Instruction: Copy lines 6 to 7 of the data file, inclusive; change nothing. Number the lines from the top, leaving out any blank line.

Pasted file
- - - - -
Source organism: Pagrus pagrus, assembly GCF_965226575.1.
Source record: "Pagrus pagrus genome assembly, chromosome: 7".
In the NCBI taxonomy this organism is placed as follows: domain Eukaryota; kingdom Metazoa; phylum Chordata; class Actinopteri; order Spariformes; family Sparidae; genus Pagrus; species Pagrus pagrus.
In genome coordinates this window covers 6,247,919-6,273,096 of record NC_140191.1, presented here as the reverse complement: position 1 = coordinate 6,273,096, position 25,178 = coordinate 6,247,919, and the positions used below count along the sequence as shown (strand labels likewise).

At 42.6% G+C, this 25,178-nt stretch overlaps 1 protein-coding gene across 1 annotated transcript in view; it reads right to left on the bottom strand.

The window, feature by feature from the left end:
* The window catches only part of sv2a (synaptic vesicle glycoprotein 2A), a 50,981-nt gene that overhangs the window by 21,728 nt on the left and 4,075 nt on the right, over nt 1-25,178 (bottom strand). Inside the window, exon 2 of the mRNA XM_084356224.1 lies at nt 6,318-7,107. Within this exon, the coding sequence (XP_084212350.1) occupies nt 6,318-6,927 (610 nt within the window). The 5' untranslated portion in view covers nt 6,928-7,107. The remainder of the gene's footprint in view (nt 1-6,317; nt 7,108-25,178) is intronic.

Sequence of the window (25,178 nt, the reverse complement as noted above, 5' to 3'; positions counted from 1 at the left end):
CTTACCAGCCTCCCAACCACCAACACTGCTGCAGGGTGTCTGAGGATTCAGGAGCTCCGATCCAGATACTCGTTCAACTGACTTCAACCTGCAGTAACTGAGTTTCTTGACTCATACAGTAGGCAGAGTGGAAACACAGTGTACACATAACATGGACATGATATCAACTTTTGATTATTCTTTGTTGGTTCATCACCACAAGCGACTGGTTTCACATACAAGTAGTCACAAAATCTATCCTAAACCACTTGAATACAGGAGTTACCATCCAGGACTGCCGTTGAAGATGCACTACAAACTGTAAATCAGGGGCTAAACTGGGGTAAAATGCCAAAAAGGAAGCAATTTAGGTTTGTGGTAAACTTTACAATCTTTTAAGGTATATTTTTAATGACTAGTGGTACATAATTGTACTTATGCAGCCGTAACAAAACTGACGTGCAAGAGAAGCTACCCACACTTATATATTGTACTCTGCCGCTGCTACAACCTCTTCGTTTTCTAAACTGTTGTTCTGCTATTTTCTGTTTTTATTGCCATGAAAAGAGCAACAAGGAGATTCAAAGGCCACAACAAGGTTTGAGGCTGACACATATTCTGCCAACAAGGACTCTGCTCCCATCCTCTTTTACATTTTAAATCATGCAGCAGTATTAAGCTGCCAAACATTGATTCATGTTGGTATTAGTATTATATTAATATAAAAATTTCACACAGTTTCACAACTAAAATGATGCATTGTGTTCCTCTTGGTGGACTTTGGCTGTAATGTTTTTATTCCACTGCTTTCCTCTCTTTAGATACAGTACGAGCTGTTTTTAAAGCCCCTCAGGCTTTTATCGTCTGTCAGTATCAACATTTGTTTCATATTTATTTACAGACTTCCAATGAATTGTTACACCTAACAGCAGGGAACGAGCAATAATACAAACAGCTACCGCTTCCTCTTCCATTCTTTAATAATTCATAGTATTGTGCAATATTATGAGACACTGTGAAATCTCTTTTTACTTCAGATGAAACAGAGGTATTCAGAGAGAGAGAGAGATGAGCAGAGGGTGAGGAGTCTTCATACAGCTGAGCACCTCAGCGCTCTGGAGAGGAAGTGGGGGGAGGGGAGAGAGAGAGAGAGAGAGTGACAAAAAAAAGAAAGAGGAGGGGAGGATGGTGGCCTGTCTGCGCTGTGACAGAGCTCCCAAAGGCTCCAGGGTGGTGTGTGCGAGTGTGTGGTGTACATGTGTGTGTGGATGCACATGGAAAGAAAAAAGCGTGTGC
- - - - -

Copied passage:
The window, feature by feature from the left end:
* The window catches only part of sv2a (synaptic vesicle glycoprotein 2A), a 50,981-nt gene that overhangs the window by 21,728 nt on the left and 4,075 nt on the right, over nt 1-25,178 (bottom strand). Inside the window, exon 2 of the mRNA XM_084356224.1 lies at nt 6,318-7,107. Within this exon, the coding sequence (XP_084212350.1) occupies nt 6,318-6,927 (610 nt within the window). The 5' untranslated portion in view covers nt 6,928-7,107. The remainder of the gene's footprint in view (nt 1-6,317; nt 7,108-25,178) is intronic.